Sitting in that distant grid, on a street south of the Miracle Mile where an early developer skimped on trees, are the Mackey Apartments, designed in 1939 by Rudolph Schindler. Pearl Mackey's commission was limited: three units and a two-level penthouse for herself. The white stucco box, broken up by the architect's signature slippage of volumes, is one of Schindler's few forays into Freewayland. With two exceptions — the Buck House and the iconic Chase House, located on Kings Road in fairly-flat West Hollywood — his residences tend to perch atop or cascade down hillsides.
At the Mackey Apartments, with little topography to work with, Schindler turned his attention to the domestic landscape. Little is known about Pearl Mackey's motivations for constructing the apartment building. A pragmatic home for a widow with additional income property, it would seem. Schindler expert Judith Sheine points to the architect's notebook of the time, located in the archives at UC Santa Barbara, that documents a contentious relationship between the client and designer. The interior, endlessly idiomatic, reflects the architect's fascination with compact, complex spaces. Built-in cabinetry and seating fills the corners of the rooms. Schindler composes natural light and wood detailing in careful striations. No apartment is alike; each takes on an integral logic of its own. Even the outdoor spaces are tightly controlled. Box hedges frame a ground floor garden, which extends the interior to the outside, but also reiterates the architectural internalization.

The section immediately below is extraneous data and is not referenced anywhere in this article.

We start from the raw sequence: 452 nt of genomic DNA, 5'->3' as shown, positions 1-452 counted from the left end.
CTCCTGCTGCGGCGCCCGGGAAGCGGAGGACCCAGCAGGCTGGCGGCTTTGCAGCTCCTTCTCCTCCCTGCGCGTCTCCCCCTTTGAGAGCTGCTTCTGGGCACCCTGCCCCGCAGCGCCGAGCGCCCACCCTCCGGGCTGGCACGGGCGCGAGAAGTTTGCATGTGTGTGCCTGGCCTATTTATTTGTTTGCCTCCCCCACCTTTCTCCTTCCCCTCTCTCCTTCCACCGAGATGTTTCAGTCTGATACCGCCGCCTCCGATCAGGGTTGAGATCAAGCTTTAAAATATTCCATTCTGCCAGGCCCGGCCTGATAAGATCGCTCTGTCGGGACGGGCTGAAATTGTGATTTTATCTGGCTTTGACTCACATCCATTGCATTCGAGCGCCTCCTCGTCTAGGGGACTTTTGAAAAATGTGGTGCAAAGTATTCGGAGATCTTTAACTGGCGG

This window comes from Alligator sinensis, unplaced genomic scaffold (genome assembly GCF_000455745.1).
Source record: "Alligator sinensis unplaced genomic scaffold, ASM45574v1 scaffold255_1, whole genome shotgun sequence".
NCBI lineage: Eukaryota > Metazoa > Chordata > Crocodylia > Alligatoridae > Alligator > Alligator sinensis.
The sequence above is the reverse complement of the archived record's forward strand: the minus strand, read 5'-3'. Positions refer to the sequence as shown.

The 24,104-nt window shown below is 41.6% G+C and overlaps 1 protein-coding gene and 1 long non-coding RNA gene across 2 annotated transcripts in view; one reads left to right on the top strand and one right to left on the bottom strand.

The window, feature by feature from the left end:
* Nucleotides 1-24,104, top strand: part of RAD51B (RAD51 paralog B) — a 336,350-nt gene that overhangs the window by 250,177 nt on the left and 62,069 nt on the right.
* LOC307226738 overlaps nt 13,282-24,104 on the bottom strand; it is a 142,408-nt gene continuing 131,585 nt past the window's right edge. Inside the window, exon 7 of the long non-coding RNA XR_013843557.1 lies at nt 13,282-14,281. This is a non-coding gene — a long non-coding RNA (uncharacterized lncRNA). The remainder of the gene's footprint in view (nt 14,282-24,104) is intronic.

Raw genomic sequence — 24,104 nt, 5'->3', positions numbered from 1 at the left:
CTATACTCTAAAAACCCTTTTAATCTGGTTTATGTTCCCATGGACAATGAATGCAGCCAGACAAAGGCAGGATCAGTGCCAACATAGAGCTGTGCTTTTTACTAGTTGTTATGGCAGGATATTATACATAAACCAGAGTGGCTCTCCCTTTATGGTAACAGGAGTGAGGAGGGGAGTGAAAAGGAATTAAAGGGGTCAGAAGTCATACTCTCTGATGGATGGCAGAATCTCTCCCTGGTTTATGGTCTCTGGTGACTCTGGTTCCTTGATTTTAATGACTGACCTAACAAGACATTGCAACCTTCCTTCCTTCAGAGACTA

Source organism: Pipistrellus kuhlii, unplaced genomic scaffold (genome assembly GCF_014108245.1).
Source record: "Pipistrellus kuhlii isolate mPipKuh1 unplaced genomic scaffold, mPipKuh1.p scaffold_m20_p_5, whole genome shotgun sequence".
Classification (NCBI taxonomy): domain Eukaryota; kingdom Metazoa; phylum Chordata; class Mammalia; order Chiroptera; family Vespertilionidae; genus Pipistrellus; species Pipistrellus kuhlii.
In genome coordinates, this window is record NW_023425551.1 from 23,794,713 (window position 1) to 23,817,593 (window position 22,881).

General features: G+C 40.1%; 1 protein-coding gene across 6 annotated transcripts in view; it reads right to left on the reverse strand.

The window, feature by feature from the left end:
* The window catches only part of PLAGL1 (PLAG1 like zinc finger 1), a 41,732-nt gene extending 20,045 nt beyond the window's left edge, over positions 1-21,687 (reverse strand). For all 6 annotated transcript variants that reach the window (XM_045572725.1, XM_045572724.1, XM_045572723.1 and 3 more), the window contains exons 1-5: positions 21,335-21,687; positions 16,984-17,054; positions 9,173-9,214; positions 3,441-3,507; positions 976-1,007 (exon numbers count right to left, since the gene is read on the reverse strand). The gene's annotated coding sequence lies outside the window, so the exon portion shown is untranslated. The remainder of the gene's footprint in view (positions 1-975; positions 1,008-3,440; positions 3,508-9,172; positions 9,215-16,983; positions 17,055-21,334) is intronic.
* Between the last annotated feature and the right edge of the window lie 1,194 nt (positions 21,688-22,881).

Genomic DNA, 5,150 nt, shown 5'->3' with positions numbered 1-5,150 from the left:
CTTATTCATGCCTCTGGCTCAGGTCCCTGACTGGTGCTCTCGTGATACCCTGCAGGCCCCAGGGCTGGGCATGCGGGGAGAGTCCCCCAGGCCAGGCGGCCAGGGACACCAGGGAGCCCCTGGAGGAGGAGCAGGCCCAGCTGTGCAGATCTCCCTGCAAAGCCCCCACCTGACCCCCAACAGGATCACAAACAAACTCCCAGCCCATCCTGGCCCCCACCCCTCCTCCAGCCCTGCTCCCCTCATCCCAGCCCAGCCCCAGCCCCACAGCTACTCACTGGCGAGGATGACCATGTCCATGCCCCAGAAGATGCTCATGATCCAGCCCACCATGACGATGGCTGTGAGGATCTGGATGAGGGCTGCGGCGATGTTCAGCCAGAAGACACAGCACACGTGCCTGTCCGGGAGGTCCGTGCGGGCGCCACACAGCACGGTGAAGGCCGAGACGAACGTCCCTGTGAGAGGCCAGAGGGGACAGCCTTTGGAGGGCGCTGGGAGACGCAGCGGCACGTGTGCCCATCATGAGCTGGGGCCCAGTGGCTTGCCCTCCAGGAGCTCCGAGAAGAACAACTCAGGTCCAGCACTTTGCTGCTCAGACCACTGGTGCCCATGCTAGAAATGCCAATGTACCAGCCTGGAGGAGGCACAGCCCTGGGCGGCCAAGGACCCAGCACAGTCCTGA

The gallery accomplishes an ambitious feat, no matter how modest the means. Combined, the gallery programing and the new addition flip focus of that enigmatic locale in Freewayland from residential micro-drama to civic display